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“It’s important that Oberlin students stand up and take leadership positions in all aspects of our society,” she argues. “In business, you can act as a conscience during product development or when the company is making its marketing plans. You can encourage companies to become involved in their local communities.”

Besides, she says, she’d like to see the business world become more representative of the world at large—a world she saw reflected in the Oberlin Business Scholars who bunked at her New Jersey home in January. “There was a young woman from Vietnam, a young man from Ghana, and two football players—one was African American and one was a white Mormon,” Wagner recalls. “Where but at Oberlin would you get a mix like that? I find myself sitting in meetings all the time whose participants are predominantly white and male, and I know there’s a value in having different perspectives. I see that kind of diversity in action on the executive board of the Oberlin Alumni Association, and it’s incredibly powerful when you look at issues and try to come up with solutions.”

And just as Oberlin and other liberal arts grads take their diversity into the business world, they also take their idealism—and sometimes find a way to use their newfound business smarts to advance their liberal agenda. Take Kamal Quadir ’96, who joined energy giant Occidental after graduation. As an Occidental employee, he returned to his native Bangladesh, where only 15 percent of the population lives with electricity, despite the country’s having more than 50 years of natural gas reserves. His old acquaintances were shocked that an Oberlin grad who once reveled in the art of painting and silkscreen would turn to the corporate world; a few accused him of selling out.

Mami Suzuki and Abby Bush '97 mingle at a New York networking reception.

“That was a grossly wrong judgment,” Quadir says. “I needed to work in an energy company to help solve a huge problem: 85 percent of the people in Bangladesh do not have electricity. Energy companies are known for bad practices, but if you work for one, then you’re helping to change that. If you keep your core values intact, the best way to change the corporation is to work in the corporation.”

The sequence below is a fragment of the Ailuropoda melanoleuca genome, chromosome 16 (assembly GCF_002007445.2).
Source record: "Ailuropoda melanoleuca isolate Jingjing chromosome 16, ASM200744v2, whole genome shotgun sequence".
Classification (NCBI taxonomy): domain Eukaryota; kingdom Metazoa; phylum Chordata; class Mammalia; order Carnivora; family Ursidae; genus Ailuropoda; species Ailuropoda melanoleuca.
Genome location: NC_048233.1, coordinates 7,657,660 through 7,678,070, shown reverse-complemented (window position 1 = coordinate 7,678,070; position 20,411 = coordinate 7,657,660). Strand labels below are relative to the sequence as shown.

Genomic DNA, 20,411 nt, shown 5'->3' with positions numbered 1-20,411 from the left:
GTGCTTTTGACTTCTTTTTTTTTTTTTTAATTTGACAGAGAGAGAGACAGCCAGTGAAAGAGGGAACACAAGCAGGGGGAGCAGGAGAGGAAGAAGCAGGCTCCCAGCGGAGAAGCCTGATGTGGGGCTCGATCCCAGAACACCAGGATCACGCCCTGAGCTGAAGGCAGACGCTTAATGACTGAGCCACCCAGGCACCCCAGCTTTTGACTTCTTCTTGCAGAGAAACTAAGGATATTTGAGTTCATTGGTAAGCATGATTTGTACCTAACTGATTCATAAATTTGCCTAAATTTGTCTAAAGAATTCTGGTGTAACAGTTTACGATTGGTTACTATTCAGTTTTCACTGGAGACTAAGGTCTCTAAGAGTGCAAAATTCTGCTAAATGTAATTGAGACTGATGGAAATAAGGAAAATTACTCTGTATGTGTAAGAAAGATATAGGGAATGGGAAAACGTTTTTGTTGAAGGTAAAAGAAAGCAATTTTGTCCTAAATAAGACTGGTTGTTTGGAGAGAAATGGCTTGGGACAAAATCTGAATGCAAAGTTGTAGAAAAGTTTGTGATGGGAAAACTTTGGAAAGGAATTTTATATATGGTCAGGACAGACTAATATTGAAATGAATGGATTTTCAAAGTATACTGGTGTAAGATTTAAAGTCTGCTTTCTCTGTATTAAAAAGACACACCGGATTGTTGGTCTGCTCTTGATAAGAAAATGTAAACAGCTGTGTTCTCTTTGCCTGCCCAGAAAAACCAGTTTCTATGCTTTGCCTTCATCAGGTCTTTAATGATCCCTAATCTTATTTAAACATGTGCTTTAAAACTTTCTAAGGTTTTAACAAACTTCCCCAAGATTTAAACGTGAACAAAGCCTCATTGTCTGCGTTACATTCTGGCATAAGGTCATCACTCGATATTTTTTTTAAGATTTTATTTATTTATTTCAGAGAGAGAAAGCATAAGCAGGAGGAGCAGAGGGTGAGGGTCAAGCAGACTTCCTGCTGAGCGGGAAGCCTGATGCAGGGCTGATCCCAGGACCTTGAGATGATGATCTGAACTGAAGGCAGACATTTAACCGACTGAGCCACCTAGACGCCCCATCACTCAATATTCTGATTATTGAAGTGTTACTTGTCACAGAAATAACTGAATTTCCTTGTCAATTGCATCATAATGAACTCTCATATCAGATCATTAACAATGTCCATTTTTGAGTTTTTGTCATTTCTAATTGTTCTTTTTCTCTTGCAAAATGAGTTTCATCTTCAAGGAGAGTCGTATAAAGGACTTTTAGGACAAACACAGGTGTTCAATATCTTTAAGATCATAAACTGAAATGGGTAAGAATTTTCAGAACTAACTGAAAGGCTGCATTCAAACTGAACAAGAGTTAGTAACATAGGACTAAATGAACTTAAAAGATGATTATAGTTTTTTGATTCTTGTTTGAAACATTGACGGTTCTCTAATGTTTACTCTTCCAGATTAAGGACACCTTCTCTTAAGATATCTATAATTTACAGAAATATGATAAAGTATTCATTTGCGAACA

Now an MBA candidate at the MIT Sloan School of Management, Quadir is looking toward a future in venture capital or private equity; he’s also taken his business skills outside the corporation. While in Bangladesh, Quadir observed a tremendous number of unemployed and underemployed artists. Recognizing that a huge demand for animation existed back in the U.S.—along with the realization that digitized art can be sent anywhere in a flash—he raised funds to create a company called Globekids Digital, which now employs 70 artists in Bangladesh. “It’s a perfect mesh,” says Quadir, who sits on the company’s board. “It creates jobs for the artists in Bangladesh and provides low-price, high-quality animation for American children.”

After finishing business school, Quadir says, he’ll continue to look for other such entrepreneurial opportunities in the emerging world. Not only may they prove profitable for him, but they may also crack open local economies and give local people the chance to have good careers in the global marketplace.
It’s the same kind of career path that attracts Oberlin Business Scholar David Kwakye ’06. “Business can be a tool for development,” says Kwakye, an economics major from Ghana who was accepted into an honors program at JP Morgan this year. “I’ve learned that I can go back and find investment opportunities and be part of my nation’s development. With the right leadership and proper investment in some local institutions, people could really benefit.”

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